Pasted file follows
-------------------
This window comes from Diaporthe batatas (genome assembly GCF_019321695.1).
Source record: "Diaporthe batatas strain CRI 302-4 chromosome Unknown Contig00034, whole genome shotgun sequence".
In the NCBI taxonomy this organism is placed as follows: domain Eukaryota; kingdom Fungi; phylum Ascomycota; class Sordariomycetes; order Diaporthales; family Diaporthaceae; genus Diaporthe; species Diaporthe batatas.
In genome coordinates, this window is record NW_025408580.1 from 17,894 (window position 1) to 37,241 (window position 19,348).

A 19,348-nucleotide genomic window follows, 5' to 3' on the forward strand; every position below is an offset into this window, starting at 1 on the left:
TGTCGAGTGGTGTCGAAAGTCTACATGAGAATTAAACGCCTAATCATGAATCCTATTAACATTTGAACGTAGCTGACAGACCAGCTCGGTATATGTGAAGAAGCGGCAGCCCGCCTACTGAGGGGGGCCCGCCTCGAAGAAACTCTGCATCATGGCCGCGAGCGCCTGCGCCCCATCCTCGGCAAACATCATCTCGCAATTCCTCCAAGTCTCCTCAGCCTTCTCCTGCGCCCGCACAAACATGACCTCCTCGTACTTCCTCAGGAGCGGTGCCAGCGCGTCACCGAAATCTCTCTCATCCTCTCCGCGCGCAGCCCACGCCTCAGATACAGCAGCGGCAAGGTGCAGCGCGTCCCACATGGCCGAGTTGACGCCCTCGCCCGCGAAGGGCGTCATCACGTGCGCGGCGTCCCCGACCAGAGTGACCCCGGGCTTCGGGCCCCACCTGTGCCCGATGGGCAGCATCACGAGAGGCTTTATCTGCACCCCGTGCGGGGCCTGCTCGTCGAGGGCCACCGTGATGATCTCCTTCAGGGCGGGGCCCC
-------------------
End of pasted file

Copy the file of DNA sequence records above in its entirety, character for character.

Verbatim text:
This window comes from Diaporthe batatas (genome assembly GCF_019321695.1).
Source record: "Diaporthe batatas strain CRI 302-4 chromosome Unknown Contig00034, whole genome shotgun sequence".
In the NCBI taxonomy this organism is placed as follows: domain Eukaryota; kingdom Fungi; phylum Ascomycota; class Sordariomycetes; order Diaporthales; family Diaporthaceae; genus Diaporthe; species Diaporthe batatas.
In genome coordinates, this window is record NW_025408580.1 from 17,894 (window position 1) to 37,241 (window position 19,348).

A 19,348-nucleotide genomic window follows, 5' to 3' on the forward strand; every position below is an offset into this window, starting at 1 on the left:
TGTCGAGTGGTGTCGAAAGTCTACATGAGAATTAAACGCCTAATCATGAATCCTATTAACATTTGAACGTAGCTGACAGACCAGCTCGGTATATGTGAAGAAGCGGCAGCCCGCCTACTGAGGGGGGCCCGCCTCGAAGAAACTCTGCATCATGGCCGCGAGCGCCTGCGCCCCATCCTCGGCAAACATCATCTCGCAATTCCTCCAAGTCTCCTCAGCCTTCTCCTGCGCCCGCACAAACATGACCTCCTCGTACTTCCTCAGGAGCGGTGCCAGCGCGTCACCGAAATCTCTCTCATCCTCTCCGCGCGCAGCCCACGCCTCAGATACAGCAGCGGCAAGGTGCAGCGCGTCCCACATGGCCGAGTTGACGCCCTCGCCCGCGAAGGGCGTCATCACGTGCGCGGCGTCCCCGACCAGAGTGACCCCGGGCTTCGGGCCCCACCTGTGCCCGATGGGCAGCATCACGAGAGGCTTTATCTGCACCCCGTGCGGGGCCTGCTCGTCGAGGGCCACCGTGATGATCTCCTTCAGGGCGGGGCCCC